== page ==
Digital camera system captures objects moving at 10-times the speed of sound


Shotgun pellets, frozen in time using a new digital streak camera system developed by MetroLaser.

Whether it’s an athlete running down the field or a train zooming by, high-speed action is something that’s usually difficult to photograph, requiring a fast camera and a bit of luck. So imagine if you’re asked to photograph an object that’s traveling at 7,500 miles per hour. How on Earth are you going to do that? Well, you’d call up a company in Laguna Hills, California, called MetroLaser, which has developed a high-speed system that works with current pro DSLRs.


A fast-moving object freeze-framed using MetroLaser’s digital streak camera system.

MetroLaser, a company that makes “optical diagnostic solutions,” was tasked to develop this camera by the U.S. Air Force as a replacement for film-based streak cameras, which uses film that’s no longer manufactured but are still in used at high-speed test tracks. A traditional streak camera captures a moving object as it passes the camera lens while the film behind a vertical slip aperture moves along during exposure, resulting in a continuous composite image. According to, “The new digital technology for this camera relies on a precisely controlled mirror to follow the object and freeze the image on the camera,” allowing for high-quality magazine-type images.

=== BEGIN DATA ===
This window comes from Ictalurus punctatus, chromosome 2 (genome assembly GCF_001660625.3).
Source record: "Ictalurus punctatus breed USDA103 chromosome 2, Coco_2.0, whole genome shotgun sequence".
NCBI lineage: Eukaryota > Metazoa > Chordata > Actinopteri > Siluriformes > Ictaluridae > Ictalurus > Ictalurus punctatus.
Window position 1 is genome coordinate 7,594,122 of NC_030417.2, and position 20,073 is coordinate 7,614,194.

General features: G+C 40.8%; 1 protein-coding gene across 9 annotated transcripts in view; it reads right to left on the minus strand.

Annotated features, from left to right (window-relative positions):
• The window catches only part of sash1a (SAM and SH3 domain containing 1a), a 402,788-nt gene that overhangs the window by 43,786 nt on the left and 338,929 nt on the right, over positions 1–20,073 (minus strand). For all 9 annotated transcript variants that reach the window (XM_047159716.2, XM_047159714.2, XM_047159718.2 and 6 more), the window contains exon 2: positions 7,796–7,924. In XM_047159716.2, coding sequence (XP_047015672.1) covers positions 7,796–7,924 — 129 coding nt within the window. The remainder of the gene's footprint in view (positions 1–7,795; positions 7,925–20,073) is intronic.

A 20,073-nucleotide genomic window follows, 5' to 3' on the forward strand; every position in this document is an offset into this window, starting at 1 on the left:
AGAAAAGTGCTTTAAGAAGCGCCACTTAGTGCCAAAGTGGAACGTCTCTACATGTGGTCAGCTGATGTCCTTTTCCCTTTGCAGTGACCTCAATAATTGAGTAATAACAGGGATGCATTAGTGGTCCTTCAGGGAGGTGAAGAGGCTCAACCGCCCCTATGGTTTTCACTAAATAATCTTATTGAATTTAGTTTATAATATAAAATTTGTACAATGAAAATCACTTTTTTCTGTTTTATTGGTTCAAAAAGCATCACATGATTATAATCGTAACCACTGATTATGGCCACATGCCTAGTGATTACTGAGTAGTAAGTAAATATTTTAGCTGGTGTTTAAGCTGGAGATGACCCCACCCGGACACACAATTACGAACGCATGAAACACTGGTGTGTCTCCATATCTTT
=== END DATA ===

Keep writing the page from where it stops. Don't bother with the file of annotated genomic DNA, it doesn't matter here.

This new digital streak system works with any camera designed for commercial portraits and standard flashes, while the software can run on compact, low-power computers. “The real power of this approach is that you can take almost any kind of existing camera back and fit it into a rig like this to turn it into a high-speed streak camera,” MetroLaser engineer Benjamin Bruckner told Bruckner and co-engineer Drew L’Esperance published the findings in the journal, Optical Engineering.

With its capability of capturing objects traveling at nearly 10 times the speed of sound, the system is ideal for things like ballistics research, racetracks, and rocket sled imaging.


MetroLaser’s digital streak camera system setup on location.

(Images by MetroLaser via PetaPixel via SPIE)

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